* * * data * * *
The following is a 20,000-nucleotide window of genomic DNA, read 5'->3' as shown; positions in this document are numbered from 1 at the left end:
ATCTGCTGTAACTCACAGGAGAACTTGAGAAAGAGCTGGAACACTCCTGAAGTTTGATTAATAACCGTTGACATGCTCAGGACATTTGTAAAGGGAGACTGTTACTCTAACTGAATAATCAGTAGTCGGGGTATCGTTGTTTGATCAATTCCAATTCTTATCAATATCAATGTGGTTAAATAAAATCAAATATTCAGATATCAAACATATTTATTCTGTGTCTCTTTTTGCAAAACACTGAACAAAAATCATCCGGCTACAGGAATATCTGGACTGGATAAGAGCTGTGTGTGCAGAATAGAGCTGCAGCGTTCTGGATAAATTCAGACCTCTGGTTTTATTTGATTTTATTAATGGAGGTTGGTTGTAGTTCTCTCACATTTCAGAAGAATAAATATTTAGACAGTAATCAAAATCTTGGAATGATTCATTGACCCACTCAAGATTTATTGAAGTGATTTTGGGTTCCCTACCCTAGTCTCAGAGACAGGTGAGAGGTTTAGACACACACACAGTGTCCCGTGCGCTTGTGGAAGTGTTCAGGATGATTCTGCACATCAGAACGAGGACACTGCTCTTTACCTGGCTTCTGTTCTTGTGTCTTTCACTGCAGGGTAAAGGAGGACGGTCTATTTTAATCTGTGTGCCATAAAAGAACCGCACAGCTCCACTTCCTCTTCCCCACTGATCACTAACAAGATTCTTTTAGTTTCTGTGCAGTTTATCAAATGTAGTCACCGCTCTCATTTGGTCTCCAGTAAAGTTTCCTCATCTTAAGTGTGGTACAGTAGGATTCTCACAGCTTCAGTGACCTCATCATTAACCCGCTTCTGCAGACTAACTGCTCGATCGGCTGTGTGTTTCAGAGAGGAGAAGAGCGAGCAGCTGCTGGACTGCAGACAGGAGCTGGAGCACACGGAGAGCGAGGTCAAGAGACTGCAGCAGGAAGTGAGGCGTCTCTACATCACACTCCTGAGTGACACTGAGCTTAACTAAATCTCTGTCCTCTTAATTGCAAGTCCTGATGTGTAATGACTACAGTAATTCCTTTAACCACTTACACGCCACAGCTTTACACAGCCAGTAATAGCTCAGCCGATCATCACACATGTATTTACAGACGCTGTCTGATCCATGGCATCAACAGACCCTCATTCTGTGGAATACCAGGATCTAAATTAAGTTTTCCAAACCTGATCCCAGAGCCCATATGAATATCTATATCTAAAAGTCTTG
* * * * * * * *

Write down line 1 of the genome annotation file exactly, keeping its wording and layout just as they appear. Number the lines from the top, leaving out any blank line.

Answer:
The following is a 20,000-nucleotide window of genomic DNA, read 5'->3' as shown; positions in this document are numbered from 1 at the left end: